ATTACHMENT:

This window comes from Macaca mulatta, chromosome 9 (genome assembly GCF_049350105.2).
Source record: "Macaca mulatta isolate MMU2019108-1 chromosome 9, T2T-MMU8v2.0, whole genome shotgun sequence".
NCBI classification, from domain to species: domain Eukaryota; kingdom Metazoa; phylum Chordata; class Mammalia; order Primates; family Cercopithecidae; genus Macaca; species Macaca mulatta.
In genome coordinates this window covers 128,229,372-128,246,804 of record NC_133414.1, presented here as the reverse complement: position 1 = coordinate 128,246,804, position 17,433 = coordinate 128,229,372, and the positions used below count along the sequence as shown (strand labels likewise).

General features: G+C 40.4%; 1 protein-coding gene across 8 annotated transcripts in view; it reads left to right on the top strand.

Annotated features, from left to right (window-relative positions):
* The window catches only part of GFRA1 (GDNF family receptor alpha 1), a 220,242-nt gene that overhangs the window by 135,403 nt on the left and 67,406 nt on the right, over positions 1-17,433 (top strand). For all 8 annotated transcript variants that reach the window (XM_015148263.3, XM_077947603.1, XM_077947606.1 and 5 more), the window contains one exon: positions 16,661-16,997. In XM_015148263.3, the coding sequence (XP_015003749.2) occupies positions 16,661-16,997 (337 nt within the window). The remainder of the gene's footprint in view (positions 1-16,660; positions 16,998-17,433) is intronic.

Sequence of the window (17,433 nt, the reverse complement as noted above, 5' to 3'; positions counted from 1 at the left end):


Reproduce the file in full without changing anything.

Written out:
This window comes from Macaca mulatta, chromosome 9 (genome assembly GCF_049350105.2).
Source record: "Macaca mulatta isolate MMU2019108-1 chromosome 9, T2T-MMU8v2.0, whole genome shotgun sequence".
NCBI classification, from domain to species: domain Eukaryota; kingdom Metazoa; phylum Chordata; class Mammalia; order Primates; family Cercopithecidae; genus Macaca; species Macaca mulatta.
In genome coordinates this window covers 128,229,372-128,246,804 of record NC_133414.1, presented here as the reverse complement: position 1 = coordinate 128,246,804, position 17,433 = coordinate 128,229,372, and the positions used below count along the sequence as shown (strand labels likewise).

General features: G+C 40.4%; 1 protein-coding gene across 8 annotated transcripts in view; it reads left to right on the top strand.

Annotated features, from left to right (window-relative positions):
* The window catches only part of GFRA1 (GDNF family receptor alpha 1), a 220,242-nt gene that overhangs the window by 135,403 nt on the left and 67,406 nt on the right, over positions 1-17,433 (top strand). For all 8 annotated transcript variants that reach the window (XM_015148263.3, XM_077947603.1, XM_077947606.1 and 5 more), the window contains one exon: positions 16,661-16,997. In XM_015148263.3, the coding sequence (XP_015003749.2) occupies positions 16,661-16,997 (337 nt within the window). The remainder of the gene's footprint in view (positions 1-16,660; positions 16,998-17,433) is intronic.

Sequence of the window (17,433 nt, the reverse complement as noted above, 5' to 3'; positions counted from 1 at the left end):